Scientists reveal drivers of prolonged spring-summer drought over North China
North China faces a serious water crisis. Almost half of China's population lives in the region, and most wheat and corn are grown there. Since the late 1990s, severe and extreme droughts have frequently occurred, and drought affects an area that has increased by 3.72 percent per decade over the past five decades, posing great challenges for regional sustainable development. Scientists have been concerned that if climate continues to warm in the future, there is a high confidence level that drought over North China will continue to increase. Thus, it is of great importance to identify the drivers and dynamic mechanisms of North China drought in order to improve drought prediction and water management.
A recent study published in the Journal of Climate by scientists from the Institute of Atmospheric Physics at Chinese Academy of Sciences, Met Office Hadley Centre and Beijing Climate Center reveals the large-scale dynamic drivers of the prolonged spring-summer drought (PSSD) over North China, where prolonged drought tends to occur in spring and persist to summer with severe societal impacts.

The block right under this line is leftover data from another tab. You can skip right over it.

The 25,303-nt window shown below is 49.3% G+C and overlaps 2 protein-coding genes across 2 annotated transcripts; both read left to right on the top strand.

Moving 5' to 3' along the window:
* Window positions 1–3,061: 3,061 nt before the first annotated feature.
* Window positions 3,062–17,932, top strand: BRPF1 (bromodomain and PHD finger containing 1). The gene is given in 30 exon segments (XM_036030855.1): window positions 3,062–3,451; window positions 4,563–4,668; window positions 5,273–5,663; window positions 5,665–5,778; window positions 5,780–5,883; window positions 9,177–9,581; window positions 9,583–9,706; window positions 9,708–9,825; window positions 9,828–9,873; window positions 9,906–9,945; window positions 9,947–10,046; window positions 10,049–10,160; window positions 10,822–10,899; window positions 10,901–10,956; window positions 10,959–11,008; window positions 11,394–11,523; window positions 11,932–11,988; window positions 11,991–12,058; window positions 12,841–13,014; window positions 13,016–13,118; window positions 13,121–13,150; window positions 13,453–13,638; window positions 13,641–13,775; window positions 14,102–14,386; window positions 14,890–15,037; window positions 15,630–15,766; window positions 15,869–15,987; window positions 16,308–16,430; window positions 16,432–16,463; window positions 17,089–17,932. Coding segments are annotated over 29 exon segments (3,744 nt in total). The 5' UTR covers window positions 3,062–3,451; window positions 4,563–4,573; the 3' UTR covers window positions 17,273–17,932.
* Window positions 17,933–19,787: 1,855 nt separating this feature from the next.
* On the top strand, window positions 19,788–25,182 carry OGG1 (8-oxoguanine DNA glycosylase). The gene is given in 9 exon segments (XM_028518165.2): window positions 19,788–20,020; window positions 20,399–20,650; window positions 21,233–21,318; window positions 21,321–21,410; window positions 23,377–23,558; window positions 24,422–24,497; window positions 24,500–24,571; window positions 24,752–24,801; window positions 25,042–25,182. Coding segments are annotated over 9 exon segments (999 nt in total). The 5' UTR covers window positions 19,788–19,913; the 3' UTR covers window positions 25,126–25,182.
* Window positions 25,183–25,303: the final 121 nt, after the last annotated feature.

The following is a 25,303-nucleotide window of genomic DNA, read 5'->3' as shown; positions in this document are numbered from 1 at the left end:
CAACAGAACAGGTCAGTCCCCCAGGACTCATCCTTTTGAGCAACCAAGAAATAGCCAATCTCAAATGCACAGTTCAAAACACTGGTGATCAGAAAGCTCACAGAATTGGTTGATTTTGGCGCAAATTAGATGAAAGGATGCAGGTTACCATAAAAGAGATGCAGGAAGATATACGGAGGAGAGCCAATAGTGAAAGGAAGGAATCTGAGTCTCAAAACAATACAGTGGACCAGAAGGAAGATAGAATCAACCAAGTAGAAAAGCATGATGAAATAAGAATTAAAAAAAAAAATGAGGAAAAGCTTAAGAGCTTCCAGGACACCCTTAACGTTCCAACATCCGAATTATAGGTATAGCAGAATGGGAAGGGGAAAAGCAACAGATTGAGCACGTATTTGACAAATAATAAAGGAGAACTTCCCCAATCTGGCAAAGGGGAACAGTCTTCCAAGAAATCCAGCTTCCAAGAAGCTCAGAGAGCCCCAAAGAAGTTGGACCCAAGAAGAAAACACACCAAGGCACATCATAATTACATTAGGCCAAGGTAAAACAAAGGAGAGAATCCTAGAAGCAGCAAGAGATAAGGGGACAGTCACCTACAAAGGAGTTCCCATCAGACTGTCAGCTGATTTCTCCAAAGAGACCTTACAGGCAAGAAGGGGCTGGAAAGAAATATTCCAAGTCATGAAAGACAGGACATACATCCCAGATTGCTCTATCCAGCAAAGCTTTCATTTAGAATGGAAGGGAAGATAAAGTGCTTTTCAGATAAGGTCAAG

Their study shows that seven of the selected eight North China PSSD events occurred when La Niña transited to El Niño with a negative North Pacific Oscillation (NPO) phase in preceding winter. The two key circulation anomalies in spring are set directly by a negative NPO phase generated in the preceding winter. The NPO, in turn, forces an El Niño onset in summer through the so-called "seasonal footprinting mechanism." Consequently, sea surface temperature anomalies of El Niño in summer suppress Indian monsoon rainfall, triggering the tropospheric temperature cooling over East Asia through a circumglobal teleconnection along the East Asia upper-level westerly jet. This study demonstrates that ENSO phase transition from La Niña to El Niño is one of the important precursors of North China PSSD.